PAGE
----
was an Italian painter of the High Baroque period, active mostly in Rome. Born in Camerano, then part of the Papal States. He came as a boy of 12 to apprentice in the studio of Andrea Sacchi. Like Sacchi, his paintings have a classicizing tone, inspired by the works of the great painters from Parma and Bologna: Carracci, Guercino, and Lanfranco. He developed a close relationship with Sacchi till the death of his master in 1661. He worked alongside Francesco Cozza, and Domenico Maria Canuti in the decoration of the Palazzo Altieri. His first prominent work is an Adoration of the Shepherds for San Giuseppe die Falegnami in 1650. He came to establish one of the most prominent art studios in Rome of his time. Other major works are the The Mystery of the Trinity Revealed to St. Augustine (c. 1655) painted for the church of Santa Maria dei Sette Dolori, The Appearance of the Virgin to St. Philip Neri (c. 1675) now in the Pitti Palace of Florence, The Virgin with Saints Carlo Borromeo and Ignatius of Loyola and Angels (c. 1685) for the church of Santa Maria in Vallicella, and The Assumption of the Virgin with Doctors of the Church (1689) for Santa Maria del Popolo, . His numerous depictions of the Virgin earned him the nickname Carluccio delle Madonne (Little Carlo of the Madonnas). The style of Maratta is a classicized Baroque, more restrained and composed than the styles of Cortona and Carracci, thus more allied to the traditions of Sacchi, Albani, and Reni. He was one of the artists favored by Giovanni Bellori. Maratta was known for his insightful portraiture. In 1650, Maratta was introduced to pope Alexander VII, who commissioned many paintings including one of his greatest works, a painting of Constantine destroying the idols for the Baptistry of the Lateran. This work brought Maratta increased fame in the Vatican, and in 1704 Maratta was knighted by pope Clement XI. Other works include an altarpiece in the San Francesco Saverio Chapel of the Church of the Gesu, in the right transept. In 1679 or 1680, a daughter, Faustina Maratti Zappi was born to Maratta by a mistress,John H F Bacon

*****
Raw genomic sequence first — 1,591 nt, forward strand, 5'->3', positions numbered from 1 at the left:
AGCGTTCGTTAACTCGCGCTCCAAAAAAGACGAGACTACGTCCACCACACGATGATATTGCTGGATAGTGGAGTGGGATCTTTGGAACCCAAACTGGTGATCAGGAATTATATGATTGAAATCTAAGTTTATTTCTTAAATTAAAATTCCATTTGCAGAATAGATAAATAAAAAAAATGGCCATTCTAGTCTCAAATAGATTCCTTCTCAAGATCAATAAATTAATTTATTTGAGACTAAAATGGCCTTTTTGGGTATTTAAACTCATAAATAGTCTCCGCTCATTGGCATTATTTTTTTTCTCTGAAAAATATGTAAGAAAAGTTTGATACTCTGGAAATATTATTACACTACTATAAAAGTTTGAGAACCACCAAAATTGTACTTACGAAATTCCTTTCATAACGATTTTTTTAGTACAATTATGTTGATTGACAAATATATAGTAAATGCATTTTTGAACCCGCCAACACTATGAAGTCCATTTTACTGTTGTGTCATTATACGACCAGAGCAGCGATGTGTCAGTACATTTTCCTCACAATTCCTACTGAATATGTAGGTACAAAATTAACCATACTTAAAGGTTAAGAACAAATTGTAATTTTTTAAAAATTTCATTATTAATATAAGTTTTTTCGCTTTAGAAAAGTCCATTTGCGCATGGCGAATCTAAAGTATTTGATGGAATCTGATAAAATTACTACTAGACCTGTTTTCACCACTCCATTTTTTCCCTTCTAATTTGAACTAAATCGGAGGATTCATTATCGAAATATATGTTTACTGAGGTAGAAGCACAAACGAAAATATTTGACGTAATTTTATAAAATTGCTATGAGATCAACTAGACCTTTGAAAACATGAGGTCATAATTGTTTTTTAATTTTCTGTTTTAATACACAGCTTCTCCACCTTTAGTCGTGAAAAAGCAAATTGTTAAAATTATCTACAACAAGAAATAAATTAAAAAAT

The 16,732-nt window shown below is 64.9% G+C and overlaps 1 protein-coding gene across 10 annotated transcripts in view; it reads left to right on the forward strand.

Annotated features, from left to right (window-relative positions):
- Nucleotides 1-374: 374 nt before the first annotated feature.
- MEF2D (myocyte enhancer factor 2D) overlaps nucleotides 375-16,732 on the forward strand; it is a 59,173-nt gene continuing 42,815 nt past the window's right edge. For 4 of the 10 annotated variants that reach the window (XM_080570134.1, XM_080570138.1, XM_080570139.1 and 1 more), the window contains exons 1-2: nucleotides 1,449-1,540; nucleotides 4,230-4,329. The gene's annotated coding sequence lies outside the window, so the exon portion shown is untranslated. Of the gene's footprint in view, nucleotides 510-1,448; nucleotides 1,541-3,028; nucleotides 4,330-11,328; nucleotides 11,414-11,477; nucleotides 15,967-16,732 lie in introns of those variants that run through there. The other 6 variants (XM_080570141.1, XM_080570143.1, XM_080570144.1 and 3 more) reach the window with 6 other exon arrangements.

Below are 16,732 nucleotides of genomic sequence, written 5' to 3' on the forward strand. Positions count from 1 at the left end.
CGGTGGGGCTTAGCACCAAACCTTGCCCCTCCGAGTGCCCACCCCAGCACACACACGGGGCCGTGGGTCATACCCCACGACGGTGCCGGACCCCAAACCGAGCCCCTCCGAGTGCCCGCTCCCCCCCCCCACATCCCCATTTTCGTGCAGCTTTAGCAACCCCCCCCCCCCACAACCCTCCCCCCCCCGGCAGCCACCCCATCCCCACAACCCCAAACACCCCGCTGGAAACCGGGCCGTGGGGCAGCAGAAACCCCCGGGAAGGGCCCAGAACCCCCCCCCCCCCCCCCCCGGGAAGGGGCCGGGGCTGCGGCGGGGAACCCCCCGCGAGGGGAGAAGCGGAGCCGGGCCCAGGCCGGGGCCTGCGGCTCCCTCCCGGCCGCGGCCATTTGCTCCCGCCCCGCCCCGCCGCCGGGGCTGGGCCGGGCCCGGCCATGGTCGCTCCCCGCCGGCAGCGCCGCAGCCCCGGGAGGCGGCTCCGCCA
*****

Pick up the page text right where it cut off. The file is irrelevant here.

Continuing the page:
b. 1740, London, d. 1799, Londonrudolph von alt